Following are the minutes of the Federal Reserve’s Open Market Committee meeting that concluded on July 29.
Minutes of the Federal Open Market Committee
July 28-29, 2015
A meeting of the Federal Open Market Committee was held in the offices of the Board of Governors of the Federal Reserve System in Washington, D.C., on Tuesday, July 28, 2015, at 10:30 a.m. and continued on Wednesday, July 29, 2015, at 9:00 a.m.
PRESENT: Janet L. Yellen, Chair William C. Dudley, Vice Chairman Lael Brainard Charles L. Evans Stanley Fischer Jeffrey M. Lacker Dennis P. Lockhart Jerome H. Powell Daniel K. Tarullo John C. Williams
James Bullard, Esther L. George, Loretta J. Mester, Eric Rosengren, and Michael Strine, Alternate Members of the Federal Open Market Committee
Patrick Harker and Narayana Kocherlakota, Presidents of the Federal Reserve Banks of Philadelphia and Minneapolis, respectively
Helen E. Holcomb, First Vice President, Federal Reserve Bank of Dallas
Brian F. Madigan, Secretary
Matthew M. Luecke, Deputy Secretary
David W. Skidmore, Assistant Secretary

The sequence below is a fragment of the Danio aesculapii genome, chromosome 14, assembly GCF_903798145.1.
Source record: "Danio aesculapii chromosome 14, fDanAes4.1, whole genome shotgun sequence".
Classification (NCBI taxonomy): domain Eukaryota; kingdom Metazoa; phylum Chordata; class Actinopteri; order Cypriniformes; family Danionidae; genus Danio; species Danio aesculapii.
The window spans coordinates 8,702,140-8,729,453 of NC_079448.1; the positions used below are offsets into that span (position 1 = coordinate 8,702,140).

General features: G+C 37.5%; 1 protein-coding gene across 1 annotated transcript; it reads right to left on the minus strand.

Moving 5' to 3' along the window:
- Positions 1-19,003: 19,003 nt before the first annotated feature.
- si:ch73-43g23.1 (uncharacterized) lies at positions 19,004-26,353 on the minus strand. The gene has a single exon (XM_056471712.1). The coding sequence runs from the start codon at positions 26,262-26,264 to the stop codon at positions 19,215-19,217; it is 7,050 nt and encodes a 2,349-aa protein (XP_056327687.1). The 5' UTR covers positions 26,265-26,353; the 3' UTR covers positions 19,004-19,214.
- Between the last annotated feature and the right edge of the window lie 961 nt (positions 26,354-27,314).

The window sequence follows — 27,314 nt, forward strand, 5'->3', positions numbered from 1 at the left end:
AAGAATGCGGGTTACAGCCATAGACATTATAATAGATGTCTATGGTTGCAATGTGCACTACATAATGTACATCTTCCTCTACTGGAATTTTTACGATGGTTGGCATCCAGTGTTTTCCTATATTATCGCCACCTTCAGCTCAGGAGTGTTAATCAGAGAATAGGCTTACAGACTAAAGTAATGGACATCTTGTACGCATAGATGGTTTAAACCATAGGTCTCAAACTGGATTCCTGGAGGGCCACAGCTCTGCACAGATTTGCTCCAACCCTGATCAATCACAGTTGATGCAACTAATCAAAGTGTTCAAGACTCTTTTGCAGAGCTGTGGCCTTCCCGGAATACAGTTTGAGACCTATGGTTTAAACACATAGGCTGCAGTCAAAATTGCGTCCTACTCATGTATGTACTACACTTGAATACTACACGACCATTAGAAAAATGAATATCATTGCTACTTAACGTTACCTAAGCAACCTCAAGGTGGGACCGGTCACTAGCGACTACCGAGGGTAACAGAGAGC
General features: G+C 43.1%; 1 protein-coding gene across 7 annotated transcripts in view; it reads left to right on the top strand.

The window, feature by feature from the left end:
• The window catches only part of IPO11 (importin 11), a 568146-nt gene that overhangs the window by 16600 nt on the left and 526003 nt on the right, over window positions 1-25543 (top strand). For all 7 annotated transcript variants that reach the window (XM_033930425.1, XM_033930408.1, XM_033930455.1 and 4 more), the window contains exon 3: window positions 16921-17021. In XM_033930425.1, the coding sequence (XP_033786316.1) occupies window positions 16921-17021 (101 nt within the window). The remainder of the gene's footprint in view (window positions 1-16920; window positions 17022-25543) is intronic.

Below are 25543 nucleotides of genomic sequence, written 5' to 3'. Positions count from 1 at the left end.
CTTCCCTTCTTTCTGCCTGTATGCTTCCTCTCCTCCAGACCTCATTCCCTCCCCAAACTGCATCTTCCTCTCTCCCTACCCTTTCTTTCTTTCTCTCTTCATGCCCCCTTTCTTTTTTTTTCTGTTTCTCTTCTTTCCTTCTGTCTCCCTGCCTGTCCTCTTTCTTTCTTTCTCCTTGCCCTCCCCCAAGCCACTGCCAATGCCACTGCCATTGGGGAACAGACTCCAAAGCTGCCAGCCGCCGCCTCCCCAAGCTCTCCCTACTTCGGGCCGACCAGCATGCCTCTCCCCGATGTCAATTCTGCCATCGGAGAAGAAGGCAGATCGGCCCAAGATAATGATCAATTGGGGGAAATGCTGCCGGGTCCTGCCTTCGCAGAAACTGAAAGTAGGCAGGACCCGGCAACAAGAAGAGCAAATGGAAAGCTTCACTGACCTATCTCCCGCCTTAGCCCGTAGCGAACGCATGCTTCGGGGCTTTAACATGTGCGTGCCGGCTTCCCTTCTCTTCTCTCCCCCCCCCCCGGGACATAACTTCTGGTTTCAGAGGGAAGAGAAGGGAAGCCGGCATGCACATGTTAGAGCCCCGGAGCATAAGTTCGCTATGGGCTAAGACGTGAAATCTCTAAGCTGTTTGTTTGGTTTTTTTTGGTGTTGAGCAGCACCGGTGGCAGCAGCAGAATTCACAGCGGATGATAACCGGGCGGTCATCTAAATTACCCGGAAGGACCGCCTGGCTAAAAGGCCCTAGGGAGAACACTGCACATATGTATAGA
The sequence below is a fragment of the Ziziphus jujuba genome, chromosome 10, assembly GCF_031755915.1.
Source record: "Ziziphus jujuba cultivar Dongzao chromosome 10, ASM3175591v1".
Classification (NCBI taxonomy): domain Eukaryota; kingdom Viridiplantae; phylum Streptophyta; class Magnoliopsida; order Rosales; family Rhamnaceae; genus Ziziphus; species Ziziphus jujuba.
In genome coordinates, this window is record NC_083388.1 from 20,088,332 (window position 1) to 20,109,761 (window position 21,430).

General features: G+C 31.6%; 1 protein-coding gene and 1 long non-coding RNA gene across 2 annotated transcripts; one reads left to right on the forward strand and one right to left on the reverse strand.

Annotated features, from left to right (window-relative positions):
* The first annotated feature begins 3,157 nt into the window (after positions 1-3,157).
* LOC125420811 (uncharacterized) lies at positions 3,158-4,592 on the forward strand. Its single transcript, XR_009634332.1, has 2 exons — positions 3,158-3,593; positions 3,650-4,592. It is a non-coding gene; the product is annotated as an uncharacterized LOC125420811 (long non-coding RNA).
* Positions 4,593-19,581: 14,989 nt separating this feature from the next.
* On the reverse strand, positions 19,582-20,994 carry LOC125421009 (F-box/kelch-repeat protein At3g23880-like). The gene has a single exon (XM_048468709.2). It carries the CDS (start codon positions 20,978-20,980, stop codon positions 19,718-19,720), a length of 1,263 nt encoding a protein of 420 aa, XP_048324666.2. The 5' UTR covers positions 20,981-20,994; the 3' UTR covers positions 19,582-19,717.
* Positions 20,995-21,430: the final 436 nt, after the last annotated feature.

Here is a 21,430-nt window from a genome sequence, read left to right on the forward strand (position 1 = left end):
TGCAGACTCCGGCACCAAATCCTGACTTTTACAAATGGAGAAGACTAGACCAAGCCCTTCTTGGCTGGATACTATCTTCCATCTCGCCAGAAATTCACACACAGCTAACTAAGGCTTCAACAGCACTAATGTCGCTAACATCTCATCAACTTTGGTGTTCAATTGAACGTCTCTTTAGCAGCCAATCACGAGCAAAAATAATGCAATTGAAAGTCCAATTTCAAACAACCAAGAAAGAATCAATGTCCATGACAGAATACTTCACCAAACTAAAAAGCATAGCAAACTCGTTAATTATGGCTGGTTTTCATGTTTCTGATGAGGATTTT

Michelle A. Smith, Assistant Secretary
Scott G. Alvarez, General Counsel
Thomas C. Baxter, Deputy General Counsel
Steven B. Kamin, Economist
Thomas Laubach, Economist
David W. Wilcox, Economist
David Altig, Thomas A. Connors, Michael P. Leahy, William R. Nelson, Daniel G. Sullivan, and William Wascher, Associate Economists
Simon Potter, Manager, System Open Market Account
Lorie K. Logan, Deputy Manager, System Open Market Account
Robert deV. Frierson,1 Secretary of the Board, Office of the Secretary, Board of Governors
Michael S. Gibson, Director, Division of Banking Supervision and Regulation, Board of Governors
Nellie Liang, Director, Office of Financial Stability Policy and Research, Board of Governors
James A. Clouse and Stephen A. Meyer, Deputy Directors, Division of Monetary Affairs, Board of Governors
Andreas Lehnert, Deputy Director, Office of Financial Stability Policy and Research, Board of Governors
Andrew Figura, David Reifschneider, and Stacey Tevlin, Special Advisers to the Board, Office of Board Members, Board of Governors
Trevor A. Reeve, Special Adviser to the Chair, Office of Board Members, Board of Governors
Linda Robertson, Assistant to the Board, Office of Board Members, Board of Governors
David E. Lebow, Senior Associate Director, Division of Research and Statistics, Board of Governors
Michael T. Kiley, Senior Adviser, Division of Research and Statistics, and Senior Associate Director, Office of Financial Stability Policy and Research, Board of Governors
Ellen E. Meade2 and Joyce K. Zickler, Senior Advisers, Division of Monetary Affairs, Board of Governors; Jeremy B. Rudd, Senior Adviser, Division of Research and Statistics, Board of Governors
Fabio M. Natalucci,3 Associate Director, Division of Monetary Affairs, Board of Governors
Jane E. Ihrig,2 Deputy Associate Director, Division of Monetary Affairs, Board of Governors